Working Paper

Trump versus Biden: The Macroeconomics of the Second Coming

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The current paper returns to the key questions of wages and incomes and how wealth effects cripple reliance on interest rates to control inflation.

The wafer-thin poll margins separating President Joe Biden and Donald Trump have surprised and baffled many analysts. This paper attempts no analysis of the election itself. It focuses instead on a clinical assessment of its macroeconomic context. Building on previous work, this paper looks first at inflation’s overall effect on real wages and salaries. It then considers claims advanced by Autor, Dube and McGrew (2023) and others about wages of the lowest paid workers. Real wages for most American workers have declined substantially under inflation. We observe no sign of a radical transformation of the U.S. labor market in favor of the lowest-paid workers. The (modest) increase in real hourly wages of the bottom 10% of U.S. workers during 2021-2023 owed little to any policy change or declining monopsony power: It was a unique case of wages rising to subsistence levels as COVID exponentially multiplied risks of working at what had previously been relatively safe jobs at the bottom of the wage distribution.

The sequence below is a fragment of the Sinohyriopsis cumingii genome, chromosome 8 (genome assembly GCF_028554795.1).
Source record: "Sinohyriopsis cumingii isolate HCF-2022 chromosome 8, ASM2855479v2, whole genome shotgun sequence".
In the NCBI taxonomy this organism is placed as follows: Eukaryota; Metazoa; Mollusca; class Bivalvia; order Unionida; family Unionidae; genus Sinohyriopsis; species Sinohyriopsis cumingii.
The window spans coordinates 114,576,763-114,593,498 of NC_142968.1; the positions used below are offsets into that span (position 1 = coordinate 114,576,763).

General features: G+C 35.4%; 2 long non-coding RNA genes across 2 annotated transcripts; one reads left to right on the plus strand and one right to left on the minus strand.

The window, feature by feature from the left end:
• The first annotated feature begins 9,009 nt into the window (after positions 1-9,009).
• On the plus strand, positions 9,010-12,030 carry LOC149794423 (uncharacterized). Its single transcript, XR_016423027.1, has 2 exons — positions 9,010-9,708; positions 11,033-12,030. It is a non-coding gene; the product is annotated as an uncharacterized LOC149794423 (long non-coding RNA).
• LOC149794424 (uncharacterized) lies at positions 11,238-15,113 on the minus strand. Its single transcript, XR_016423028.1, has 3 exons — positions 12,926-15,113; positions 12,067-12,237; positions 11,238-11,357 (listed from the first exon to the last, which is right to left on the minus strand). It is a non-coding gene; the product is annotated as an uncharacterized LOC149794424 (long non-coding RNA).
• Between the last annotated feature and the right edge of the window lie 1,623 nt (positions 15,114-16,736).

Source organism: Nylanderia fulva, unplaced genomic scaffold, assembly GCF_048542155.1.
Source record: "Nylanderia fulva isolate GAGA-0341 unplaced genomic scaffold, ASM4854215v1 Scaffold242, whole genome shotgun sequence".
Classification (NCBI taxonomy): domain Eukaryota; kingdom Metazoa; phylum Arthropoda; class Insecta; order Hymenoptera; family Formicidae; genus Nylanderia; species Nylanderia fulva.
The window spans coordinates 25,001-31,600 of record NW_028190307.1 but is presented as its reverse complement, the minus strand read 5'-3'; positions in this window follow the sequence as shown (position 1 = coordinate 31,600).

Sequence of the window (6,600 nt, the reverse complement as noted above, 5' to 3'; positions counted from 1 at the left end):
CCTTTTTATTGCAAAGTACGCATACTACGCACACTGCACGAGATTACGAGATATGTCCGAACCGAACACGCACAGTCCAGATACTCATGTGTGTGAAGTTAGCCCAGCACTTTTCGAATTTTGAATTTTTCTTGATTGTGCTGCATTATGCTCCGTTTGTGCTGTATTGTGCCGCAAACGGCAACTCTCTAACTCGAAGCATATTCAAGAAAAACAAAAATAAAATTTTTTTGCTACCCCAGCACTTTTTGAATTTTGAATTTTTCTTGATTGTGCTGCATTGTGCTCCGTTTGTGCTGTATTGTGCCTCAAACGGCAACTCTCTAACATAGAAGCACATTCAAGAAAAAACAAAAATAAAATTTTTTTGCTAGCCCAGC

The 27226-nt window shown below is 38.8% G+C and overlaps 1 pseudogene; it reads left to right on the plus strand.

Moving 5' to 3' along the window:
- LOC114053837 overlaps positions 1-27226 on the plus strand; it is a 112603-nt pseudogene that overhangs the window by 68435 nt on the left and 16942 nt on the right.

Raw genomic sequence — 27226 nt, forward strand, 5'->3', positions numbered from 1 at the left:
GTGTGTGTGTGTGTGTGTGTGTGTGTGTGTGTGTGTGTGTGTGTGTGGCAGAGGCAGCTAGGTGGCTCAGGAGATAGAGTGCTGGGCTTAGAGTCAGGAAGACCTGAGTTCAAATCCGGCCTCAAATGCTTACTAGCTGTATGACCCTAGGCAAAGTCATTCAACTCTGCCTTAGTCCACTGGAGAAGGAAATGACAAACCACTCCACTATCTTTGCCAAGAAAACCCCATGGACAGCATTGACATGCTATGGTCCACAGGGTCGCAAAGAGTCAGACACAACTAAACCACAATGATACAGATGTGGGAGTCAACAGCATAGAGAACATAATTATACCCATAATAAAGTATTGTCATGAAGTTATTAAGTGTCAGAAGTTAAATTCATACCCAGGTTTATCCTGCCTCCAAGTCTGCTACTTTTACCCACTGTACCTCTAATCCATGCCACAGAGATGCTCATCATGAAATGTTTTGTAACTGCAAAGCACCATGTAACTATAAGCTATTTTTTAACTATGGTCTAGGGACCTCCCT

The paper then analyzes inflation’s persistence in the face of substantial increases in interest rates. We document the wealth gains made by the richest 10% of U.S. households during 2020-2023. These wealth gains, which have no peacetime precedents, enabled the richest American households to step up consumption, even when their real incomes were falling. Empirically plausible estimations of the wealth effect on the consumption of the super-rich show that the wealth effect can account for all of the increase in aggregate consumption spending above its longer-term trend during 2021Q1-2023Q4. Importantly, the lopsided inequality in wealth makes controlling top heavy consumption spending by raising interest rates much harder for the Federal Reserve, without interest rate increases that would bring the rest of the economy to its knees much earlier. We also show that the persistence of inflation in several key service sectors is heavily influenced by captive regulators – a condition that higher interest rates cannot remedy.